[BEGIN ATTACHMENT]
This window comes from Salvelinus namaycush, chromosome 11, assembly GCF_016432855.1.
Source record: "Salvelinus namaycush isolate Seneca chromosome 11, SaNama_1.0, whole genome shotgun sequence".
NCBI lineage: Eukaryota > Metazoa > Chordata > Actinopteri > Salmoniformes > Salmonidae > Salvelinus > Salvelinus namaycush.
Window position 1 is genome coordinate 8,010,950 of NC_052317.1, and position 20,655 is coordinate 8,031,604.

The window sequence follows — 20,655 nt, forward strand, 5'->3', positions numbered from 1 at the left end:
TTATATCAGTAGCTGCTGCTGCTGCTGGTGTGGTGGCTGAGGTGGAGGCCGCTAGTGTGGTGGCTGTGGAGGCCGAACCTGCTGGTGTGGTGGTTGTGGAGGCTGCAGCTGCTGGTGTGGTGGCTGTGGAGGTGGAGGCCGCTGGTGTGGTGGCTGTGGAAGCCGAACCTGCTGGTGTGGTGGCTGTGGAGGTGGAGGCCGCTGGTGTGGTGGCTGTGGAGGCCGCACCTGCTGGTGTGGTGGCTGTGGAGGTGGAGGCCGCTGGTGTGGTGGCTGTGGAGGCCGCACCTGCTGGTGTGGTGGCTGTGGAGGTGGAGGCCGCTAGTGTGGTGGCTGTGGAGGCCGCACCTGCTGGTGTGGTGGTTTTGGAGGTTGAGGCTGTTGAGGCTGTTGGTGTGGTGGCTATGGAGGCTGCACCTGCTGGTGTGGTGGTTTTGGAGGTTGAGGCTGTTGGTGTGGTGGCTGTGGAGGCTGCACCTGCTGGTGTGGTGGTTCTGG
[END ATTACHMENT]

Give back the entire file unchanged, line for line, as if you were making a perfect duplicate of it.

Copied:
This window comes from Salvelinus namaycush, chromosome 11, assembly GCF_016432855.1.
Source record: "Salvelinus namaycush isolate Seneca chromosome 11, SaNama_1.0, whole genome shotgun sequence".
NCBI lineage: Eukaryota > Metazoa > Chordata > Actinopteri > Salmoniformes > Salmonidae > Salvelinus > Salvelinus namaycush.
Window position 1 is genome coordinate 8,010,950 of NC_052317.1, and position 20,655 is coordinate 8,031,604.

The window sequence follows — 20,655 nt, forward strand, 5'->3', positions numbered from 1 at the left end:
TTATATCAGTAGCTGCTGCTGCTGCTGGTGTGGTGGCTGAGGTGGAGGCCGCTAGTGTGGTGGCTGTGGAGGCCGAACCTGCTGGTGTGGTGGTTGTGGAGGCTGCAGCTGCTGGTGTGGTGGCTGTGGAGGTGGAGGCCGCTGGTGTGGTGGCTGTGGAAGCCGAACCTGCTGGTGTGGTGGCTGTGGAGGTGGAGGCCGCTGGTGTGGTGGCTGTGGAGGCCGCACCTGCTGGTGTGGTGGCTGTGGAGGTGGAGGCCGCTGGTGTGGTGGCTGTGGAGGCCGCACCTGCTGGTGTGGTGGCTGTGGAGGTGGAGGCCGCTAGTGTGGTGGCTGTGGAGGCCGCACCTGCTGGTGTGGTGGTTTTGGAGGTTGAGGCTGTTGAGGCTGTTGGTGTGGTGGCTATGGAGGCTGCACCTGCTGGTGTGGTGGTTTTGGAGGTTGAGGCTGTTGGTGTGGTGGCTGTGGAGGCTGCACCTGCTGGTGTGGTGGTTCTGG